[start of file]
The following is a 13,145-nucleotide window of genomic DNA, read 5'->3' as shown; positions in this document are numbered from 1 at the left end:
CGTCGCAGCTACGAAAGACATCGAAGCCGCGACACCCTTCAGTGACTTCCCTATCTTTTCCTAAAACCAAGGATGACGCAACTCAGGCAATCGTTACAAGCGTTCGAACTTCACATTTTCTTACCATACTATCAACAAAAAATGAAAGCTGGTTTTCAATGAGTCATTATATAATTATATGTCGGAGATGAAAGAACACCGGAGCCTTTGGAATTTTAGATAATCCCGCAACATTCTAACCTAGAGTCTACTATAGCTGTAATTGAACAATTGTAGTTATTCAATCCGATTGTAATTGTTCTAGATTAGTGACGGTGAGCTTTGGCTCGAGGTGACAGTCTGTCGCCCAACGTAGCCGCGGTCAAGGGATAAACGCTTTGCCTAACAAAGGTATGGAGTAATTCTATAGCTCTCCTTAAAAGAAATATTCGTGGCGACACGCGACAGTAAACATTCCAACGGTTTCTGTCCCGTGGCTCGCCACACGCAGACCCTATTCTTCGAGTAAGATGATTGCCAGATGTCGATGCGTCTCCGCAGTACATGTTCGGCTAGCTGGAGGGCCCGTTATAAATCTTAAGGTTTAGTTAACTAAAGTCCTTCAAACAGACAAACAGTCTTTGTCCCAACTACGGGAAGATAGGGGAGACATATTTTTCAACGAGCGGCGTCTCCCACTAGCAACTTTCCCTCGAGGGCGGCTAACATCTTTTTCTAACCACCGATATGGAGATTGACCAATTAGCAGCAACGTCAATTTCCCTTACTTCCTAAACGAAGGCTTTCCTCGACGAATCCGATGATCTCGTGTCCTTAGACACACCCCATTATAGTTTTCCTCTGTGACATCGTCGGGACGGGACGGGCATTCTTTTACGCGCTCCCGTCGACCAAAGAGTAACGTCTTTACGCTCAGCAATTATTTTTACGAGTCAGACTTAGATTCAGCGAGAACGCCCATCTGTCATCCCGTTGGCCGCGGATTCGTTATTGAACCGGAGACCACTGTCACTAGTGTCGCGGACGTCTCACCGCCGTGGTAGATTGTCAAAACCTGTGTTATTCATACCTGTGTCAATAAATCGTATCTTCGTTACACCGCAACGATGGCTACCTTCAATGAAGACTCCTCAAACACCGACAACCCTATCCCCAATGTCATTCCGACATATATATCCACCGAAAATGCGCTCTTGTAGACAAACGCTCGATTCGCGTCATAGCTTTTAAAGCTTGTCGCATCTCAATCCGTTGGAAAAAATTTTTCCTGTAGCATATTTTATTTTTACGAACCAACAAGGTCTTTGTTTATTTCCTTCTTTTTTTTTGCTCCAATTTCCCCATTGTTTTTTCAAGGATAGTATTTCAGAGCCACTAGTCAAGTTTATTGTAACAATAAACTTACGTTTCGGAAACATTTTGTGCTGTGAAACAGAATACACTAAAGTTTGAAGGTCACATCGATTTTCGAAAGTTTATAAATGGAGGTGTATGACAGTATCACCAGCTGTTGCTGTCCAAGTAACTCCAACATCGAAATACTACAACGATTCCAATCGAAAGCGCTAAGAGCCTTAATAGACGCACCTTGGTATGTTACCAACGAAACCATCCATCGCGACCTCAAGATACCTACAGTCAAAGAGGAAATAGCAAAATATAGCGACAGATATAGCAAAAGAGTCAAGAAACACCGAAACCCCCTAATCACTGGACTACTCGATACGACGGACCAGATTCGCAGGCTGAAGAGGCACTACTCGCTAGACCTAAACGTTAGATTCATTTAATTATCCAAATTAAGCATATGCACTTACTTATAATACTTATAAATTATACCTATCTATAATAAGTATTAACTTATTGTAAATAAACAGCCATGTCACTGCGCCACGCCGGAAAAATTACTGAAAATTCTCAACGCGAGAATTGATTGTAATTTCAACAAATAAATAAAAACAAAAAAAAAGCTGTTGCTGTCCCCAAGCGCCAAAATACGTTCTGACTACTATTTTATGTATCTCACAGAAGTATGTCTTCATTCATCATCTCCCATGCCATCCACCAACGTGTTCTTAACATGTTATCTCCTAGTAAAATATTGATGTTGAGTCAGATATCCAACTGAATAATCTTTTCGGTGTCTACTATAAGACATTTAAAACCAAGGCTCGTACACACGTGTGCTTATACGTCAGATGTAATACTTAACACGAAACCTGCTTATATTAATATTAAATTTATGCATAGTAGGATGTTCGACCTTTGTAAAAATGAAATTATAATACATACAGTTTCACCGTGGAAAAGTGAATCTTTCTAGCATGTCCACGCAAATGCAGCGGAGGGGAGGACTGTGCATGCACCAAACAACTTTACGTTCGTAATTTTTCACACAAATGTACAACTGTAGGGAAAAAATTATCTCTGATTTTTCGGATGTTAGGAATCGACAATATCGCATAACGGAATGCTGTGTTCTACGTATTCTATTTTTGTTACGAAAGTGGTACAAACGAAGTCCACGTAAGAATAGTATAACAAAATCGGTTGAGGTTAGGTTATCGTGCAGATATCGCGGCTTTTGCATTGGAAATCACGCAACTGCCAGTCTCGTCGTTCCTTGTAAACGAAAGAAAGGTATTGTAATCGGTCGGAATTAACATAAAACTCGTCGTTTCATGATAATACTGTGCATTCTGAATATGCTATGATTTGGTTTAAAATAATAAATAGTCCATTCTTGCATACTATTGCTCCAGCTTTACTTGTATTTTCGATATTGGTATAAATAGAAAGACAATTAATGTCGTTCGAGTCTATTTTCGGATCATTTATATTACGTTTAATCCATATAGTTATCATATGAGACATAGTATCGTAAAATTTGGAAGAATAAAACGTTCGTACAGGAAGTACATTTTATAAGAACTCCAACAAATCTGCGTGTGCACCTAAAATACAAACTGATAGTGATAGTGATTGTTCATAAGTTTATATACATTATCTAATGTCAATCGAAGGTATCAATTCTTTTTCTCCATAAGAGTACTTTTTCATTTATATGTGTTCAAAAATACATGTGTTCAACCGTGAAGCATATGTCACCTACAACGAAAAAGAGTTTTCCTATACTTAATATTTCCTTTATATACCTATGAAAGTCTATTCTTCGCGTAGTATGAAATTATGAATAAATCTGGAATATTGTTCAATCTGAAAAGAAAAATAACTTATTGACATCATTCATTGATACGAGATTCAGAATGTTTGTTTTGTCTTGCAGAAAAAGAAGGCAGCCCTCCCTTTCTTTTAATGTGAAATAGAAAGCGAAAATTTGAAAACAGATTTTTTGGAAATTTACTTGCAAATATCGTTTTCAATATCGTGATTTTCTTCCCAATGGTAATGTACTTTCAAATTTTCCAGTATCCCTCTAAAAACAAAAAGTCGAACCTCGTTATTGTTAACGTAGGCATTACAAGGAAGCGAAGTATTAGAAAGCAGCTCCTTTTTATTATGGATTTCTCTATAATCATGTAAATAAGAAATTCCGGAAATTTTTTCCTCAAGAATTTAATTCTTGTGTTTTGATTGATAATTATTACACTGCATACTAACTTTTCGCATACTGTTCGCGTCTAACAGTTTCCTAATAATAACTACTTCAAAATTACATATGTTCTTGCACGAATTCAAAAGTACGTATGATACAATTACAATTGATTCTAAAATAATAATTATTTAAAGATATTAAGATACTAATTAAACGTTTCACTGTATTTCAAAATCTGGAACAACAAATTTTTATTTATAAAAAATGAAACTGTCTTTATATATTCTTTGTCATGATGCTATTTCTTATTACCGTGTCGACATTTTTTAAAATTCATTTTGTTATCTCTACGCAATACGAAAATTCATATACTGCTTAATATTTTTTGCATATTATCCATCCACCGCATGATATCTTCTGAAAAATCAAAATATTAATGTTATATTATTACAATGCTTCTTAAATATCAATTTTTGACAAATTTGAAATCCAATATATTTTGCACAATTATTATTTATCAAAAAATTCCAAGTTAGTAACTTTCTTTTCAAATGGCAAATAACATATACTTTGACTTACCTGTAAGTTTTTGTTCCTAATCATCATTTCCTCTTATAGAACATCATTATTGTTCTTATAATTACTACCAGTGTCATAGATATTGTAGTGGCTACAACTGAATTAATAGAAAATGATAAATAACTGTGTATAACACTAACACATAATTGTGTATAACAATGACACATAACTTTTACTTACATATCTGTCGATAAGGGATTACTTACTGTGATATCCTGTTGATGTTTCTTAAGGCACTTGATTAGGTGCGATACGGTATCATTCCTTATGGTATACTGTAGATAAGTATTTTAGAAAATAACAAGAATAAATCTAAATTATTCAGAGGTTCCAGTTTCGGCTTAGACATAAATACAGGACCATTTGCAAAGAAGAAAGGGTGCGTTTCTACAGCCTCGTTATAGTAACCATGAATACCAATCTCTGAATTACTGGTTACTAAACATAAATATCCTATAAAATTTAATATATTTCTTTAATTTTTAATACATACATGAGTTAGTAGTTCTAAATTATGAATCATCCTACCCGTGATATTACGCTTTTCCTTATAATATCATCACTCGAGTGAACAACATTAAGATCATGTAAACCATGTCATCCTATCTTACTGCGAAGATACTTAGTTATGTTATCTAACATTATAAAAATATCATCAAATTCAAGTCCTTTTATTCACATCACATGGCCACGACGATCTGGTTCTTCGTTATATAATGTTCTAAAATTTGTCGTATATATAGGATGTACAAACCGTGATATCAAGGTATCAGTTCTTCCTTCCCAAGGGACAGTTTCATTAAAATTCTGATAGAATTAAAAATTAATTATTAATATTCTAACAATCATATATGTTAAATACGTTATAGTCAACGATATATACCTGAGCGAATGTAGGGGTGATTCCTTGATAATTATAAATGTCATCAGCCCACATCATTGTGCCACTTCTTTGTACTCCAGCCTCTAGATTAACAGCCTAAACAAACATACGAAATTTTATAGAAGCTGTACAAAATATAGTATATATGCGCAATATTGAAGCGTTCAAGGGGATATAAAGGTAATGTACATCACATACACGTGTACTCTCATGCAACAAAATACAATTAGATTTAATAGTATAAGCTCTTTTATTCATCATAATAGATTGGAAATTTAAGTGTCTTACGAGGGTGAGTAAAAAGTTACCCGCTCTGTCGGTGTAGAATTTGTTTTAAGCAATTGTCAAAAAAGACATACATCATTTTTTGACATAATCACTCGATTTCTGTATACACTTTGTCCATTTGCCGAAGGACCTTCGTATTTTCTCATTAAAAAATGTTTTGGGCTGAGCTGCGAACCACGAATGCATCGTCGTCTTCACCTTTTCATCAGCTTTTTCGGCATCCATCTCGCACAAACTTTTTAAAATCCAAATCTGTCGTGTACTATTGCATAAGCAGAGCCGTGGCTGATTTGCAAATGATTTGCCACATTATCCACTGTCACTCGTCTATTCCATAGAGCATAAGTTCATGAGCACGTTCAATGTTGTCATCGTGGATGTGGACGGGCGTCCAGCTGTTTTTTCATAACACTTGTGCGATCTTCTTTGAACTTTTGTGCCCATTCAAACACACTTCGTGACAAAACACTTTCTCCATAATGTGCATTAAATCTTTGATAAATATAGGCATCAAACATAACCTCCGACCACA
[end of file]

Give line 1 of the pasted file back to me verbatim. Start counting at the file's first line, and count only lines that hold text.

The following is a 13,145-nucleotide window of genomic DNA, read 5'->3' as shown; positions in this document are numbered from 1 at the left end: